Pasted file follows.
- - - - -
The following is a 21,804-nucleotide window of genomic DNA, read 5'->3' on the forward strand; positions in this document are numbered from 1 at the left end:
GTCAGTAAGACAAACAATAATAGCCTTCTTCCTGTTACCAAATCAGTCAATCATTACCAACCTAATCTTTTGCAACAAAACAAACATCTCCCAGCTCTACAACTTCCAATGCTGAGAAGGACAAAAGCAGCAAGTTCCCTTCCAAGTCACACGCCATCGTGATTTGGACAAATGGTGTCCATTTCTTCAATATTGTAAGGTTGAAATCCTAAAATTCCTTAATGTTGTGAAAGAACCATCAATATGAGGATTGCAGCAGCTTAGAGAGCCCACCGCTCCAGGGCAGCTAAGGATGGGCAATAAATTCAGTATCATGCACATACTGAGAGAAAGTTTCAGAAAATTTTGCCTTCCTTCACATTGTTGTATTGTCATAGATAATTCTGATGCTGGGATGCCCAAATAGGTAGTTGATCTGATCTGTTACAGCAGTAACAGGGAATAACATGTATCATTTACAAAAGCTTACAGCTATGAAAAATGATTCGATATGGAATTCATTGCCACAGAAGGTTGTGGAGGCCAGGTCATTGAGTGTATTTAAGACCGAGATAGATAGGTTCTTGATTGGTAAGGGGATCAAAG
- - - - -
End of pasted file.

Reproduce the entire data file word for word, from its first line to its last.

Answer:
The following is a 21,804-nucleotide window of genomic DNA, read 5'->3' on the forward strand; positions in this document are numbered from 1 at the left end:
GTCAGTAAGACAAACAATAATAGCCTTCTTCCTGTTACCAAATCAGTCAATCATTACCAACCTAATCTTTTGCAACAAAACAAACATCTCCCAGCTCTACAACTTCCAATGCTGAGAAGGACAAAAGCAGCAAGTTCCCTTCCAAGTCACACGCCATCGTGATTTGGACAAATGGTGTCCATTTCTTCAATATTGTAAGGTTGAAATCCTAAAATTCCTTAATGTTGTGAAAGAACCATCAATATGAGGATTGCAGCAGCTTAGAGAGCCCACCGCTCCAGGGCAGCTAAGGATGGGCAATAAATTCAGTATCATGCACATACTGAGAGAAAGTTTCAGAAAATTTTGCCTTCCTTCACATTGTTGTATTGTCATAGATAATTCTGATGCTGGGATGCCCAAATAGGTAGTTGATCTGATCTGTTACAGCAGTAACAGGGAATAACATGTATCATTTACAAAAGCTTACAGCTATGAAAAATGATTCGATATGGAATTCATTGCCACAGAAGGTTGTGGAGGCCAGGTCATTGAGTGTATTTAAGACCGAGATAGATAGGTTCTTGATTGGTAAGGGGATCAAAG